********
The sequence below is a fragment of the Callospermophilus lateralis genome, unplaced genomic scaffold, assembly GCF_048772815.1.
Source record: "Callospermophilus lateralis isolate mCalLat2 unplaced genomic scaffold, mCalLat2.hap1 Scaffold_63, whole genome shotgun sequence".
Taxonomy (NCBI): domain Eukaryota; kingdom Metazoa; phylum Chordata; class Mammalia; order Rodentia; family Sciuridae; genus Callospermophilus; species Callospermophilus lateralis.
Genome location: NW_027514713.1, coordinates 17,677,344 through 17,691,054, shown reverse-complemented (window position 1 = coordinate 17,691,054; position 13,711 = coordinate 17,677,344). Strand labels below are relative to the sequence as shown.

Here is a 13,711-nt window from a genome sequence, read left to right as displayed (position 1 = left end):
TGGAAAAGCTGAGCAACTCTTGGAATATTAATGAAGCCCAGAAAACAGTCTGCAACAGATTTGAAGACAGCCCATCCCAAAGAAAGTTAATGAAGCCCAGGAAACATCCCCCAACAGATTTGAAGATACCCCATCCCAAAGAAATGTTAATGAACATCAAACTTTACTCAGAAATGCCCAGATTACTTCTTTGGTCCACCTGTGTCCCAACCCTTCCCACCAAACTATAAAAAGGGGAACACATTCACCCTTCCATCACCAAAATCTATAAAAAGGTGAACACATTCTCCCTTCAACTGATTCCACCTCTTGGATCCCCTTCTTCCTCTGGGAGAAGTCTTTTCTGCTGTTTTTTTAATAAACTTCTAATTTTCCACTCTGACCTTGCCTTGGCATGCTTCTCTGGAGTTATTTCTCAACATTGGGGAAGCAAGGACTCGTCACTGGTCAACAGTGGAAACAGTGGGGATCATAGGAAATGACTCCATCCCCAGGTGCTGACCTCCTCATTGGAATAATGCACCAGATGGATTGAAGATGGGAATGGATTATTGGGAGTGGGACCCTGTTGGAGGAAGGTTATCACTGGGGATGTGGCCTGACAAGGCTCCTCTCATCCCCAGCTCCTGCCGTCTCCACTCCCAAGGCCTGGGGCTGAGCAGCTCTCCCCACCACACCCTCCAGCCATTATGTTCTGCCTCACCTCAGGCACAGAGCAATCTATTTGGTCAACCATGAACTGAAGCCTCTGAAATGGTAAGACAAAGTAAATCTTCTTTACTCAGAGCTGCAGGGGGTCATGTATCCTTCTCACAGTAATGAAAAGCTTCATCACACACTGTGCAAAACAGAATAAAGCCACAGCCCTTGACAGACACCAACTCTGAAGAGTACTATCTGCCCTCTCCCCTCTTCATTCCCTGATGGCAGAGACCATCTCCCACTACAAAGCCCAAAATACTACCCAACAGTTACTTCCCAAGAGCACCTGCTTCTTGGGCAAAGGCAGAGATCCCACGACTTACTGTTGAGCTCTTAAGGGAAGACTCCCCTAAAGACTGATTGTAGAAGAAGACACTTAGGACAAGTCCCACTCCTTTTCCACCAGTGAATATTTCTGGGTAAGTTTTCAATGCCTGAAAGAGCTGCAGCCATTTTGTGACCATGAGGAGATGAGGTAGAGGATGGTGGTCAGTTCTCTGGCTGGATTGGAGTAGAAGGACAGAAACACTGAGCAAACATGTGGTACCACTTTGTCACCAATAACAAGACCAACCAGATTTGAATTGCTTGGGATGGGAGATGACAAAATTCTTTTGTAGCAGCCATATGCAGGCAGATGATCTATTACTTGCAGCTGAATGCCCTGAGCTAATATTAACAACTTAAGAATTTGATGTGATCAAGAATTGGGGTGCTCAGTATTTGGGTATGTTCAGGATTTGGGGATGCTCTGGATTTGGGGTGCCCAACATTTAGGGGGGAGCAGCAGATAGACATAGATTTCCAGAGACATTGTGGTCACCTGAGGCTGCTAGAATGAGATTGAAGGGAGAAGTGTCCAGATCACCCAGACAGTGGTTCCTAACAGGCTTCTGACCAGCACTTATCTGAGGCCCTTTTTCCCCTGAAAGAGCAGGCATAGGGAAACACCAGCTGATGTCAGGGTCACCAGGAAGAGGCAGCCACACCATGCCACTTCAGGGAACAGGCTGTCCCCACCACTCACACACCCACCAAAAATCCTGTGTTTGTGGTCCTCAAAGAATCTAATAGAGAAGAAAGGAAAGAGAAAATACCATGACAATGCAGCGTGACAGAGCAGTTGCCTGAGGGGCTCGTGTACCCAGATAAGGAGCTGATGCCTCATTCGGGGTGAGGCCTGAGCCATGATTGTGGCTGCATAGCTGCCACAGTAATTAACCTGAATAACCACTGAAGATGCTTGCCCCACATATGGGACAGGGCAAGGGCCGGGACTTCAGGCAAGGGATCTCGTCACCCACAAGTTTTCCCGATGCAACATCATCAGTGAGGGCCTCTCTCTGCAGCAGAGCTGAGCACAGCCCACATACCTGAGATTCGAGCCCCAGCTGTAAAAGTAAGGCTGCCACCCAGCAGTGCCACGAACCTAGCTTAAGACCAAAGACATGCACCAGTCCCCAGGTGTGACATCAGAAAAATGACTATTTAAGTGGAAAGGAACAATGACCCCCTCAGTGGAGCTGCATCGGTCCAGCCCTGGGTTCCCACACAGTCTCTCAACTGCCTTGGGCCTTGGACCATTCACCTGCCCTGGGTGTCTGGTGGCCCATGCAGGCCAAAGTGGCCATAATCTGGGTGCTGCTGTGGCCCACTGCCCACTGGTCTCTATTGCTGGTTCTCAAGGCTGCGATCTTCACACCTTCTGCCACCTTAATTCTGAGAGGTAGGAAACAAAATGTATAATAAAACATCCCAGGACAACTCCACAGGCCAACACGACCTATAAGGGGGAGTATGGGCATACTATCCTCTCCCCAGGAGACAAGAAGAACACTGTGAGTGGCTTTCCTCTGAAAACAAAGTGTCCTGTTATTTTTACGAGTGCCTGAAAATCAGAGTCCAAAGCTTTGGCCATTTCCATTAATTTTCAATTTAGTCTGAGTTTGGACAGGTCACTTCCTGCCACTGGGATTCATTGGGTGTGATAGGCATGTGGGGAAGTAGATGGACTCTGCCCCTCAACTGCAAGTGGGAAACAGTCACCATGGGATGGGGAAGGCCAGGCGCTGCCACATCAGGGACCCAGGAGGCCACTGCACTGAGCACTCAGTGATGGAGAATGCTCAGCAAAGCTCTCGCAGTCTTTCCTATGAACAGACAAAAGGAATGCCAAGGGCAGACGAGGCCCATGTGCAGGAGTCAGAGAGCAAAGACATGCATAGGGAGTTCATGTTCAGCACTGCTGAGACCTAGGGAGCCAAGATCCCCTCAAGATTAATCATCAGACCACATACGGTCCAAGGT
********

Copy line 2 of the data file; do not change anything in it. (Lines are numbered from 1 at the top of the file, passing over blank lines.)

Source record: "Callospermophilus lateralis isolate mCalLat2 unplaced genomic scaffold, mCalLat2.hap1 Scaffold_63, whole genome shotgun sequence".